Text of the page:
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For 27 years, the top spot of the JD Power Initial Quality Survey (IQS) for new cars in the United States has been dominated by luxury brands, but one mainstream manufacturer has managed to break the hegemony in the 2016 survey – and surprise, surprise, it’s a Korean brand. Kia, to be exact.

Kia secured the #1 spot with just 83 problems experienced per 100 vehicles (PP100), beating out Porsche (84 PP100), Hyundai (92 PP100), Toyota (93 PP100) and BMW (94 PP100); the brand ranked second behind Porsche last year. All five racked up far fewer problems than the national industry average of 105 PP100, itself an improvement over the 112 PP100 reported in 2015.

According to CNBC, JD Power vice president of US automotive quality Renee Stephens attributed Kia’s strong performance in the surveys to the brand’s focus on “cleaner” new model launches – the source of many teething problems – adding that its factories and dealers in the US are producing better vehicles.

“Ten years ago they were on the other end [of the rankings] and they’ve been slowly moving up, and moving up by leaps and bounds in the last few years,” she said.

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Kia Motors America chief operating officer Michael Sprague said that the stellar ranking “is the result of Kia’s decade-long focus on craftsmanship and continuous improvement, and reflects the voice of our customers, which is the ultimate affirmation.”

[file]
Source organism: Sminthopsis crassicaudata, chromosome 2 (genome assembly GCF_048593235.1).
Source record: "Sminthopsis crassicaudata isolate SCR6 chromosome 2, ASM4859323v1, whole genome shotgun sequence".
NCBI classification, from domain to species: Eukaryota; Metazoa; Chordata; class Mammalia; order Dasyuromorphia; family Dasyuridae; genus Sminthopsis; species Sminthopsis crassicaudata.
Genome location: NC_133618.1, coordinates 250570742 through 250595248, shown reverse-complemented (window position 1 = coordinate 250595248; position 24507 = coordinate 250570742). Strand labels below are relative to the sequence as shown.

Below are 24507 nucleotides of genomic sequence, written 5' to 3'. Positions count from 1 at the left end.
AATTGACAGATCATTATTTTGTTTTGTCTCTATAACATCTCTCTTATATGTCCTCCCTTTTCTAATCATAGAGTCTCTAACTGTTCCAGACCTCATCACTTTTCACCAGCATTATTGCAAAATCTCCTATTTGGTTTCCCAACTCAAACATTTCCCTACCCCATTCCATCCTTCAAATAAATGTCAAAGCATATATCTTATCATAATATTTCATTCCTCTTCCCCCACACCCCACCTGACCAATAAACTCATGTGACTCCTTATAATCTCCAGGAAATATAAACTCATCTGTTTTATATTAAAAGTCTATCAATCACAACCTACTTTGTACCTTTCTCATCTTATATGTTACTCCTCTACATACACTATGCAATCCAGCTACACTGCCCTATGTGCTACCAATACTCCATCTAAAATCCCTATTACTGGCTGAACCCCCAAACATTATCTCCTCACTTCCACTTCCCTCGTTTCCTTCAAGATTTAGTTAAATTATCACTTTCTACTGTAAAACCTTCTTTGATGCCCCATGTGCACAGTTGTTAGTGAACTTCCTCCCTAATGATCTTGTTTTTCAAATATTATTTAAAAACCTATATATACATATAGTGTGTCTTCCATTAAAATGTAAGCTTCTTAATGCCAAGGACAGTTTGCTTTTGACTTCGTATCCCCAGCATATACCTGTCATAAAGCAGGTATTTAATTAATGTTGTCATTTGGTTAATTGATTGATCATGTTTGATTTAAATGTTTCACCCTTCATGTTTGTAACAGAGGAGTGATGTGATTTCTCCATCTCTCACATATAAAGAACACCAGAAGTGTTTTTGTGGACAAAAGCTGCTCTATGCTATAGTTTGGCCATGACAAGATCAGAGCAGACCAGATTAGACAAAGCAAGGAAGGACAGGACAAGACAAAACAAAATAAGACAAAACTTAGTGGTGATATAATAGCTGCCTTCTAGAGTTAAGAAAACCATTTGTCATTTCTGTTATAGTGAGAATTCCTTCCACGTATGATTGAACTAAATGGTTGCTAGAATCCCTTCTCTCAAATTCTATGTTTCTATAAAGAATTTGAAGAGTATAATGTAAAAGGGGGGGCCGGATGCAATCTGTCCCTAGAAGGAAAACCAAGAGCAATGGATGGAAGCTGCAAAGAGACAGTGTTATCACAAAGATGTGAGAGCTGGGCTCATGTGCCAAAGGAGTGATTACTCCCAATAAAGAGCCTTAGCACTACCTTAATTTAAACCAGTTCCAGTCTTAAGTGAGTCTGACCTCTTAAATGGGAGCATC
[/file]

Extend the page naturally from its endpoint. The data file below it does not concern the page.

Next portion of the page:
That focus on new car quality perhaps came at a price, however – Kia placed a lowly 17th in JD Power’s longer-term Vehicle Dependability Survey (VDS) released earlier this year, which measures problems experienced over a three-year period, rather than just 90 days for IQS. It scored 153 PP100, slightly above the industry average of 152 PP100.

Kia’s performance this year is indicative of mainstream brands in general, receiving fewer complaints from owners than luxury brands. One of the key reasons for the upward trend for the industry as a whole is the improvement in infotainment systems – hitherto the biggest source of customer dissatisfaction – with newer models becoming simpler and coming with fewer glitches.

“Manufacturers are simplifying their controls to only show those controls that are most relevant to consumers,” Stephens said.